Farms in Russia will soon be battlefields teeming with insects. The country is being sent 500 million Israel-bred mites and bumblebees to help bolster agriculture production.
Russia hopes the swarms of pollinators and pest-fighting insects will give the country greater agricultural independence. Ever since the conflict between Russia and Ukraine, Russia has been getting fewer European Union agriculture imports, including fruits, vegetables, and flowers, causing prices to rise.
In part to fight this new reality, Russia recently purchased $1 million worth of bugs from BioBee Biological Systems, an Israeli company, to support local farms and help fill the demand, The Jerusalem Post reports.
For two decades, the bug-breeding business based in Kibbutz Sde Eliyahu in northern Israel has been cultivating different species of insects as natural pesticides and pollinators. By providing more natural pesticide options, farms, commercial growing sites, and orchards can reduce the amount of chemical pesticides used on the crops.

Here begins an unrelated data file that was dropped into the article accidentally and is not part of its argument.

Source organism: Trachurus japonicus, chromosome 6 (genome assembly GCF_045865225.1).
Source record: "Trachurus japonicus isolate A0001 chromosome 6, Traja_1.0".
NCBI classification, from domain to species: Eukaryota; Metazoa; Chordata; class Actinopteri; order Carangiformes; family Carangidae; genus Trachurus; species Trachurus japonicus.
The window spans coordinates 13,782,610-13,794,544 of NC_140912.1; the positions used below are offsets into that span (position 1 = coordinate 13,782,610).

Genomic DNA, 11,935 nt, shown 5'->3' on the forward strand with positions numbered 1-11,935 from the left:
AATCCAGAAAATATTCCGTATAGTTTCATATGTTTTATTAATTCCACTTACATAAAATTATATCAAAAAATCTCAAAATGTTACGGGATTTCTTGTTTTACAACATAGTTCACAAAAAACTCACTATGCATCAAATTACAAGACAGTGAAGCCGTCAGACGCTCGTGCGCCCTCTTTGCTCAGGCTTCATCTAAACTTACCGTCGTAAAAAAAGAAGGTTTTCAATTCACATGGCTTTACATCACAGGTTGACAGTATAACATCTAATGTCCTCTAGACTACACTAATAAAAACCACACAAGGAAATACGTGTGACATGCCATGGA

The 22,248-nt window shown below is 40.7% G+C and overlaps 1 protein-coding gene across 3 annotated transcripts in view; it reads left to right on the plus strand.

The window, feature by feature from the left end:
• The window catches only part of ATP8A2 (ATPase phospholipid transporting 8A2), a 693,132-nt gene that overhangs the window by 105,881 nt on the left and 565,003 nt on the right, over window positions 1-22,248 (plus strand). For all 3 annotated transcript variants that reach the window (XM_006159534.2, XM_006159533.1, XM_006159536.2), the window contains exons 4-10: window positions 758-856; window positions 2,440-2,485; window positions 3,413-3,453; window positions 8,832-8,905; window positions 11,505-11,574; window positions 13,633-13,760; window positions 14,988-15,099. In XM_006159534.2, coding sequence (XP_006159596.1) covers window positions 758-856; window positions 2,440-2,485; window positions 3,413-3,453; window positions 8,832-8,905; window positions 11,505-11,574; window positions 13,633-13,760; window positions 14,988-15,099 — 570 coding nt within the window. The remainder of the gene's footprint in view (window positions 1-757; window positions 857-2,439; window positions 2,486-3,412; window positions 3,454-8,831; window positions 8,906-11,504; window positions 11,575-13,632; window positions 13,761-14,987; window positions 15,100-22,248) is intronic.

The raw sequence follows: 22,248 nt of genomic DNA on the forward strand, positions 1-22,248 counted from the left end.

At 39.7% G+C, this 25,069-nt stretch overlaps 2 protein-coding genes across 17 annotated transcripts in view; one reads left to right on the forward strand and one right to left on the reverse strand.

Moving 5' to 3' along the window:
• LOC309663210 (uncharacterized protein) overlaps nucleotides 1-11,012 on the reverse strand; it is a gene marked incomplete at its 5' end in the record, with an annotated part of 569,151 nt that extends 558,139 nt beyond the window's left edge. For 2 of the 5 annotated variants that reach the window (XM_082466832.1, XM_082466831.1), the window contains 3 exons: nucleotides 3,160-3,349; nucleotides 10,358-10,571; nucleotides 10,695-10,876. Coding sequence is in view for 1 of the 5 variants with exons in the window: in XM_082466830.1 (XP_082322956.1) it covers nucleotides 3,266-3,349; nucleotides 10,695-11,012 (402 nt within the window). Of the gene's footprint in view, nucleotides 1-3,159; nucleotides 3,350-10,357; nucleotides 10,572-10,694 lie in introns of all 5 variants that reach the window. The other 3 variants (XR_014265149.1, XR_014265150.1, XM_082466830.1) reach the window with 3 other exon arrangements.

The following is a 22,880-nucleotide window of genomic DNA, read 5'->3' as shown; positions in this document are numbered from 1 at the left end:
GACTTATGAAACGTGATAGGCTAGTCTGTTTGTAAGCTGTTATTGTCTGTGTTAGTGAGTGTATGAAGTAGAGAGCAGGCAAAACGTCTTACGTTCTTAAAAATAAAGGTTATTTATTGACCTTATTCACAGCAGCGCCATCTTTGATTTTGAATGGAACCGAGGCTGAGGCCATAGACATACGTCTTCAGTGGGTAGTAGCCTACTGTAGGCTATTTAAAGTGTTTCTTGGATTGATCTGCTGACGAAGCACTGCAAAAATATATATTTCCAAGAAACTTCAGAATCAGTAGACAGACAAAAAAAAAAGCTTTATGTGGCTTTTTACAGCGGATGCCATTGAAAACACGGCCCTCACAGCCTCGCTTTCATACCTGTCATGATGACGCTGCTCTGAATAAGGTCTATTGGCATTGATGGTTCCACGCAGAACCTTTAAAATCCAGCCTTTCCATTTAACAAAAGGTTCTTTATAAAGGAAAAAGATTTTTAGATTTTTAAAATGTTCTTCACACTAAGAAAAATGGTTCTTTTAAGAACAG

BioBee will be sending Russia two species of large predatory mites, Phytoseiulus persimilis and Amblyseius swirskii. These mites are bred to attack the pest mites decimating crops, such as tomato, cucumber, and rose, and leave plants unscathed. The company is also sending Bombus terrestris, a species of bumblebee that is good at pollinating sweet peppers, strawberries, plums, apples, and cherries, among an assortment of flowering produce. Researchers are going to be conducting an experiment with the bees in cherry orchards, and if crop yields are a success they will use the technique to improve cherry production back in Israel.
The company has already sent its bugs to help the agricultural economy in South Africa, Chile, and India. In 2015, BioBee sent 600 million of the predatory mites to Colombia to fight the smaller mites destroying the coffee crop. But this will be the first time BioBee’s insects will be sent to the Crimean Peninsula.
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